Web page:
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Maps & Geospatial: Aerial Photographs (Historic)

A listing of resources that serve as a starting point for researchers who are interested in using historic aerial photography in their work.

Introduction

Aerial photography is the practice of taking pictures of the earth’s surface from overhead. It is a form of remote sensing that is distinguished from satellite imagery in that the pictures are taken from nearer surface altitudes than those maintained by satellites that orbit the earth in space. The first aerial photographs were taken from hot-air balloons in the mid-1800s. More recently, aerial photographs have often been taken from fixed-wing aircraft and today can even be taken from unmanned aerial vehicles (also knowns as drones).

 

Guide Overview

This guide provides a listing of resources that serve as a starting point for researchers who are interested in using historic aerial photography in their work. ‘Historic’ here refers to negative, print and digitized aerial photographs that were not originally produced as digital orthorectified georeferenced data products (these are covered in the Remote Sensing guide). The practice of georeferencing ties objects that are represented on a photograph to a reference coordinate system so that they can be imported into a geographic information system (GIS) and overlaid with other geospatial data. The practice of orthorectification corrects distortions that exist in photographs that are the result of non-orthogonal (i.e. not taken from directly overhead) view angles and complex terrain.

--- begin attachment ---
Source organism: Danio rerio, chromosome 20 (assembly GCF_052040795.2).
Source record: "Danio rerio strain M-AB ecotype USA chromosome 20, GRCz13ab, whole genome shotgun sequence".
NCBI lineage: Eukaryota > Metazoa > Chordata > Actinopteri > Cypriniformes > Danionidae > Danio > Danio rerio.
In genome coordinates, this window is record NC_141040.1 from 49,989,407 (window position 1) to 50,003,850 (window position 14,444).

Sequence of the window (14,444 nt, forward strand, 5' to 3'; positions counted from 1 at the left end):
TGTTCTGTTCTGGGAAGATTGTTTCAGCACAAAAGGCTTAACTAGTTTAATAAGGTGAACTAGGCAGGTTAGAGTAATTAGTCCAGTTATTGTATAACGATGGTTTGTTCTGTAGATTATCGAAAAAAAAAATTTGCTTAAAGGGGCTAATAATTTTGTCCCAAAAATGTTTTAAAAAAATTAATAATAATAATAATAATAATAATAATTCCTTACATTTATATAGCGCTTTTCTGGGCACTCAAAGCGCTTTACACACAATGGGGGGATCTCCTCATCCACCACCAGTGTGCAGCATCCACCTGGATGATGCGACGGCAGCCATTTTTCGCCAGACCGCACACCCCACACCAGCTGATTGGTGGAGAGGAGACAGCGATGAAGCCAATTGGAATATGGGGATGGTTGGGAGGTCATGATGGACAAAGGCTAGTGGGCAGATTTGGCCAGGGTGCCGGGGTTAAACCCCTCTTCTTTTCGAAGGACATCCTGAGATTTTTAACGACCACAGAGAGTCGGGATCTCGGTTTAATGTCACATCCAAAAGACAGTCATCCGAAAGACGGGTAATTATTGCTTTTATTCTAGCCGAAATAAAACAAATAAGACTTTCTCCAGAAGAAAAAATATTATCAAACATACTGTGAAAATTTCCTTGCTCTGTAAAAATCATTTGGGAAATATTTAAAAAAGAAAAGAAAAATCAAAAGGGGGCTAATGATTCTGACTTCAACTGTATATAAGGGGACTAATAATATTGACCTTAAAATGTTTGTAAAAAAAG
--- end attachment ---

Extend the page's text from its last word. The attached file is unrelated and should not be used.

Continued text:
Historic aerial photographs are perhaps most useful in combination with contemporary imagery to examine change over time. Examination can be either qualitative or quantitative. The quantification of change typically requires that aerial photographs from each time-period of interest first go through the georeferencing and orthorectification processes.

For assistance using this guide, or to schedule a consultation with a subject-matter expert on the use of historic aerial photography in your research, please visit the University Libraries Data Learning Center page: